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The Stand: The Complete and Uncut Edition by…

The Stand: The Complete and Uncut Edition (original 1990; edition 1990)

by Stephen King

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14,667270135 (4.34)449
Title:The Stand: The Complete and Uncut Edition
Authors:Stephen King
Info:Doubleday (1990), Edition: 1st, Hardcover, 1152 pages
Collections:Your library, Read
Tags:science fantasy

Work details

The Stand: The Complete and Uncut Edition by Stephen King (1990)

  1. 300
    It by Stephen King (mwfnwa)
  2. 213
    The Passage by Justin Cronin (Jacey25, drweb, smiteme)
  3. 141
    Swan Song by Robert McCammon (quartzite, infiniteletters, BeckyJG)
    BeckyJG: Dark, detailed tale of post-apocalyptic survivors fighting supernatural evil.
  4. 110
    Nightmares and Dreamscapes by Stephen King (aces)
  5. 91
    The Road by Cormac McCarthy (artturnerjr)
  6. 114
    Cell by Stephen King (jman14)
    jman14: It has been said that Cell is somewhat of a 're-make' of The Stand. It's a good book in my opinion, but The Stand is at least three times better. Good for anyone who likes their gory Apocalypses.
  7. 50
    The Shining by Stephen King (shesinplainview)
  8. 41
    Carrion Comfort by Dan Simmons (Scottneumann)
  9. 30
    Watership Down by Richard Adams (sturlington)
    sturlington: Watership Down is referenced in The Stand. They are similar epics about small bands of survivors who go on a long journey to establish a new home.
  10. 129
    The Lord of the Rings by J. R. R. Tolkien (keremix)
  11. 41
    Floating Dragon by Peter Straub (quartzite)
  12. 42
    Boy's Life by Robert McCammon (Catamount33)
  13. 10
    Ghost Road Blues by Jonathan Maberry (Scottneumann)
  14. 21
    A Plague Upon Your Family (Zombie Fallout, Book 2) by Mark Tufo (cmwilson101)
    cmwilson101: Epic, apocalyptic cross-country tale with supernatural elements of good v evil
  15. 44
    Earth Abides by George R. Stewart (mamasigs126)
    mamasigs126: Inspiration for King and a wonderful book.
  16. 512
    Atlas Shrugged by Ayn Rand (missmaddie)
    missmaddie: Epic struggles of good vs. evil

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Showing 1-5 of 263 (next | show all)
Read this in the eighth grade, and it took a considerable amount of patience to finish a book 1,040 pages long. In the end, it was a great read, with many interesting characters, but jesus holy shit, when you hit those blocks of boring chapters in between the horror and suspense, it can get pretty tough to keep trudging along. Stephen King's ideas are always well developed and interesting, though, so it was still a good read.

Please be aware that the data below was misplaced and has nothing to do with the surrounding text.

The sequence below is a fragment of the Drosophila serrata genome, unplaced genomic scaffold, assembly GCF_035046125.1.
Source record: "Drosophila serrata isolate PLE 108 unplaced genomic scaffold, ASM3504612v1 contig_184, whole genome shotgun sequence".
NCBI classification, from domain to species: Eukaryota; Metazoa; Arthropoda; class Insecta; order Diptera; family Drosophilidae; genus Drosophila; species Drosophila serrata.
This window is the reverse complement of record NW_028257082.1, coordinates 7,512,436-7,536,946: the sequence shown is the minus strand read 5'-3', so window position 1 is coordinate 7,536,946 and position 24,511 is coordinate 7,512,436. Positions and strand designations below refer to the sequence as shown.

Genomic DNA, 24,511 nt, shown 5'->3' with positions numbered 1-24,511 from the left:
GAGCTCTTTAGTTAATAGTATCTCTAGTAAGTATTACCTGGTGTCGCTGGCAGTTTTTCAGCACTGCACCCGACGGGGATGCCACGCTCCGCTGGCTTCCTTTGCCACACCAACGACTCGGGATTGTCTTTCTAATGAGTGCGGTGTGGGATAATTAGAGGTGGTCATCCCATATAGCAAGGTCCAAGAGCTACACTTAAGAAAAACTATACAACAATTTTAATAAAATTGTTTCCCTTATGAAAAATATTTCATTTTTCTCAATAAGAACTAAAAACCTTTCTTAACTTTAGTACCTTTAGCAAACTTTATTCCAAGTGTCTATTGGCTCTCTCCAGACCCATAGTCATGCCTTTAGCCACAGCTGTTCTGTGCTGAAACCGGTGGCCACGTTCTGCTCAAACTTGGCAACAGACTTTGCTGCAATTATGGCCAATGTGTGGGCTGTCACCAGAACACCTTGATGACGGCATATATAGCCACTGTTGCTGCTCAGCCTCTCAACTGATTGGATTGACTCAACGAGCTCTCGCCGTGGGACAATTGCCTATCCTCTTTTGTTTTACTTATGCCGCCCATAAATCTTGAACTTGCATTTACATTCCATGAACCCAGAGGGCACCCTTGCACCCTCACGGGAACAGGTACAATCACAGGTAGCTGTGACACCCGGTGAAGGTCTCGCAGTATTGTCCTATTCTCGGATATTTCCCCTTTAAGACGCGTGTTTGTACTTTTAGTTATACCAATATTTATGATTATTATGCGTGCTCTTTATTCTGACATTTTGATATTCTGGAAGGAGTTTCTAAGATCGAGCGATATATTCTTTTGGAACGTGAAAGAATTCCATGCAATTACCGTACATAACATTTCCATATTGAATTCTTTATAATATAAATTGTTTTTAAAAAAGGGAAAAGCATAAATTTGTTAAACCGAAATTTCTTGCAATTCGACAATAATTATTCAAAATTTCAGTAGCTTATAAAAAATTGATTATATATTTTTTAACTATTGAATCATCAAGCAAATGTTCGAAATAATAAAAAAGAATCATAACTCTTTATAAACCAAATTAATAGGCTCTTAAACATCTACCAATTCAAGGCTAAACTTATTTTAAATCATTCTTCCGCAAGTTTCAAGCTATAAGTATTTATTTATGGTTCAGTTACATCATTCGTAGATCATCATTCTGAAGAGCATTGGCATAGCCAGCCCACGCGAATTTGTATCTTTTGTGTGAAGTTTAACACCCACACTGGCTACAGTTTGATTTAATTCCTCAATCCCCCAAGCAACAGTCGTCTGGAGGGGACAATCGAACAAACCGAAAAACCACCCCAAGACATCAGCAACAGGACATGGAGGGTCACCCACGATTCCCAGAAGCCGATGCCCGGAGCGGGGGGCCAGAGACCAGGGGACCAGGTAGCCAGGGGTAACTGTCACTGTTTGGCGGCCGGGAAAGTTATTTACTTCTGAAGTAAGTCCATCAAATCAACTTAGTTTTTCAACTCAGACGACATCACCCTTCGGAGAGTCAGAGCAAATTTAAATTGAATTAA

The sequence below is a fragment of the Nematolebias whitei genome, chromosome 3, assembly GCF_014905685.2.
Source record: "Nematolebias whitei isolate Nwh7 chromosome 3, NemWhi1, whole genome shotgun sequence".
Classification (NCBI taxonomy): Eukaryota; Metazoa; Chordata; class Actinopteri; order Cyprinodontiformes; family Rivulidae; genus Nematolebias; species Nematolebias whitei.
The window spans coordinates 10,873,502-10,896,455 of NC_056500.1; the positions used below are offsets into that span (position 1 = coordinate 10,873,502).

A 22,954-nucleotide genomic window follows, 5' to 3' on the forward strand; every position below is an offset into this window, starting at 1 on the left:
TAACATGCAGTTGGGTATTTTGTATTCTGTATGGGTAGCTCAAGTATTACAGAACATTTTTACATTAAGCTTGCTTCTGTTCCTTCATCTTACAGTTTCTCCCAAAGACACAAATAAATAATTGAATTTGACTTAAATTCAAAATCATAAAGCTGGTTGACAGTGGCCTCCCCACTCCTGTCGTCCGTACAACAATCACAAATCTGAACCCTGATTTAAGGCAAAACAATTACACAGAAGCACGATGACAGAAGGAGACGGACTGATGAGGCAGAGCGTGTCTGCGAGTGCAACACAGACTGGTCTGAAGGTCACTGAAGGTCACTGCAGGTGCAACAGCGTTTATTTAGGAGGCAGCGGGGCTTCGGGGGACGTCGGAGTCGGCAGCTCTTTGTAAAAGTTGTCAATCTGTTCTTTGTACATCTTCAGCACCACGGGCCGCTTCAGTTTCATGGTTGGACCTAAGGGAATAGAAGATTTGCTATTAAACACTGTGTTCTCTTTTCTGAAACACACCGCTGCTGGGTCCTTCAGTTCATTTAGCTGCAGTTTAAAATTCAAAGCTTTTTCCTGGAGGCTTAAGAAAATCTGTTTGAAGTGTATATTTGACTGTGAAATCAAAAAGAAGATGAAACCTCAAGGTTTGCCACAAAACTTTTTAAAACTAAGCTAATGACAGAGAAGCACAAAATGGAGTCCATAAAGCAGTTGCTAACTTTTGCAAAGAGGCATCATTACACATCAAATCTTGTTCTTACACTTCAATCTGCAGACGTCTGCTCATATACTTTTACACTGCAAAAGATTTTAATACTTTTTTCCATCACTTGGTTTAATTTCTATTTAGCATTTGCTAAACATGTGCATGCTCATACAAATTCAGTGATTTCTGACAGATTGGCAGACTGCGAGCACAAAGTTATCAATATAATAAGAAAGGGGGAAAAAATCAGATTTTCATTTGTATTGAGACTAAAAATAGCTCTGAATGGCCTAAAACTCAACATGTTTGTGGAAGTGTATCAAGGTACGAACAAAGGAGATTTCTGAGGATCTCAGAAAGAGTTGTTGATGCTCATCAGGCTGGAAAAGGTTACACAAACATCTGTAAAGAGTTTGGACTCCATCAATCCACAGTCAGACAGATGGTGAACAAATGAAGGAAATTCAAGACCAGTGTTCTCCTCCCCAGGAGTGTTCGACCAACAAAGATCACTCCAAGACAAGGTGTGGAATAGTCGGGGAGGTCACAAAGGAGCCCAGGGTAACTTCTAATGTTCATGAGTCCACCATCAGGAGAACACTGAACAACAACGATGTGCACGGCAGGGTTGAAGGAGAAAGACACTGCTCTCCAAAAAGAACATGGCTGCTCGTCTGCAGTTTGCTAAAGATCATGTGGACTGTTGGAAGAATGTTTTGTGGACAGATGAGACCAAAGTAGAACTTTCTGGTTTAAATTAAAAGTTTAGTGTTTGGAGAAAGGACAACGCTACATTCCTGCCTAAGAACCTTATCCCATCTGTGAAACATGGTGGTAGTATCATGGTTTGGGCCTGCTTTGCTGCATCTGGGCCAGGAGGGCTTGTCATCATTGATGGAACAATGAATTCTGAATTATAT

arpentec | Nov 27, 2015 |
So 97% of the world's population is wiped out, and despite the religious aspects, this is essentially a political novel. Apparently Democats are nice but Republicans take tea with the devil.

This is not a subtle novel. Everything is writ large so you won't miss anything. I've not read Earth Abides but there are similarities with The Lord of the Rings... though any direct comparison would leave The Stand in the shade. That said, Trashcan Man, the equivalent of Gollum, is a great character and I had a lot of sympathy with him.

If you're looking for the best treatment of these weighty themes you may do best to look elsewhere but the detail here is great. King refuses to be rushed and you really do get a sense of the changes in the world and the journey of the characters. ( )
  Lukerik | Nov 24, 2015 |
As this seemed to be the favourite of Stephen King's many readers, I'd thought I'd give this a try. I liked it, Entertaining, scary, sometimes unintentionally funny in sad situations, and even the evil guy was ever changing in character.
For a big fat book, there were plenty of room for many great characters, and weirdos, Very readable. ( )
  gogglemiss | Nov 23, 2015 |
I do not understand why this is such a popular and beloved book. It starts off pretty interesting, with an engineered disease wiping out much of humanity, and for a while, it seems like a story warning people about the dangers of unchecked science, the evils of modern society, and survival in a post-apocalyptic world. But then, without much warning, the book takes a wild turn into a bunch of religious, superstitious, magical, good-versus-evil nonsense. Instead of telling an interesting tale about humans and choice, it's all the will of god and the devil or angels and demons (or Mother Abigail and Randall Flag) and none of the characters have any real choice. They just _are_ good or evil, they are compelled by dreams and visions to do stuff, and none of them really change or grow in any meaningful way. In short, the plot is complete nonsense.

The book, however, is exceptionally long--close to 1,500 pages long. It's full of unnecessary back stories, tangents, and characterization that is an utter waste, since the characters are just flat, unchanging, stereotypes. And some of the stereotypes are a bit uncomfortable. For example, almost all the women are helpless damsels in distress; the characters with mental retardation have magical abilities to detect evil--oh, and so do the dogs; after the plague, it seems like only a bunch of white folks survive, except for Mother Abigail, a god-fearing sacrificial black woman who is well over 100 years old. The writing is awful. Cheesy puns, terrible analogies, uninteresting prose. And the title and cover make no sense. No one really takes a stand, there is no battle, nothing. Just people surviving, having a religious hallucination, and then an exceptionally predictable and underwhelming "climax". Oh, and then the book drags on unnecessarily for a few more hours.